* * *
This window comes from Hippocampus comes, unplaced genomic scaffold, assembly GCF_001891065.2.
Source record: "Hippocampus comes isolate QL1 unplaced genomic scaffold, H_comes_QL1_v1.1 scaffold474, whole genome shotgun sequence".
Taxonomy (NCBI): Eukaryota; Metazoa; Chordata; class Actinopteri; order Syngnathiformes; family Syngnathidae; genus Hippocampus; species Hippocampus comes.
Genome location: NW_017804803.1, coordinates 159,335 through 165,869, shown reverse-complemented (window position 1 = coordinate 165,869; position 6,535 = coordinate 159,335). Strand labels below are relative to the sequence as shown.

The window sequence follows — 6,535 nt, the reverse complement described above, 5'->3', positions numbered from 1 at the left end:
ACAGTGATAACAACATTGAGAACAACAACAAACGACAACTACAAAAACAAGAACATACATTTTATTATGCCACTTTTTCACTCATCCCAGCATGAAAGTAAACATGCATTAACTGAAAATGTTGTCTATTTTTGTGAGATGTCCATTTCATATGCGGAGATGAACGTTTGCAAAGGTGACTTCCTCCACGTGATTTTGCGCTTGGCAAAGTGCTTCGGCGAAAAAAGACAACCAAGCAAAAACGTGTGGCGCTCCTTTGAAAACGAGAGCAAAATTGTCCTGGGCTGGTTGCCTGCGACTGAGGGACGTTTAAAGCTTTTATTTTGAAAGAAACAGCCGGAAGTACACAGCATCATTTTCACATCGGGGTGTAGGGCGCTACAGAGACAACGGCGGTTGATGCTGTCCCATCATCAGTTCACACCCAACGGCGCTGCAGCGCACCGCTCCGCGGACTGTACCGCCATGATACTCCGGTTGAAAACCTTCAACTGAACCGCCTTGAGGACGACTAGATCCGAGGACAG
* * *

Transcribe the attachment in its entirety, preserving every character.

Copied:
This window comes from Hippocampus comes, unplaced genomic scaffold, assembly GCF_001891065.2.
Source record: "Hippocampus comes isolate QL1 unplaced genomic scaffold, H_comes_QL1_v1.1 scaffold474, whole genome shotgun sequence".
Taxonomy (NCBI): Eukaryota; Metazoa; Chordata; class Actinopteri; order Syngnathiformes; family Syngnathidae; genus Hippocampus; species Hippocampus comes.
Genome location: NW_017804803.1, coordinates 159,335 through 165,869, shown reverse-complemented (window position 1 = coordinate 165,869; position 6,535 = coordinate 159,335). Strand labels below are relative to the sequence as shown.

The window sequence follows — 6,535 nt, the reverse complement described above, 5'->3', positions numbered from 1 at the left end:
ACAGTGATAACAACATTGAGAACAACAACAAACGACAACTACAAAAACAAGAACATACATTTTATTATGCCACTTTTTCACTCATCCCAGCATGAAAGTAAACATGCATTAACTGAAAATGTTGTCTATTTTTGTGAGATGTCCATTTCATATGCGGAGATGAACGTTTGCAAAGGTGACTTCCTCCACGTGATTTTGCGCTTGGCAAAGTGCTTCGGCGAAAAAAGACAACCAAGCAAAAACGTGTGGCGCTCCTTTGAAAACGAGAGCAAAATTGTCCTGGGCTGGTTGCCTGCGACTGAGGGACGTTTAAAGCTTTTATTTTGAAAGAAACAGCCGGAAGTACACAGCATCATTTTCACATCGGGGTGTAGGGCGCTACAGAGACAACGGCGGTTGATGCTGTCCCATCATCAGTTCACACCCAACGGCGCTGCAGCGCACCGCTCCGCGGACTGTACCGCCATGATACTCCGGTTGAAAACCTTCAACTGAACCGCCTTGAGGACGACTAGATCCGAGGACAG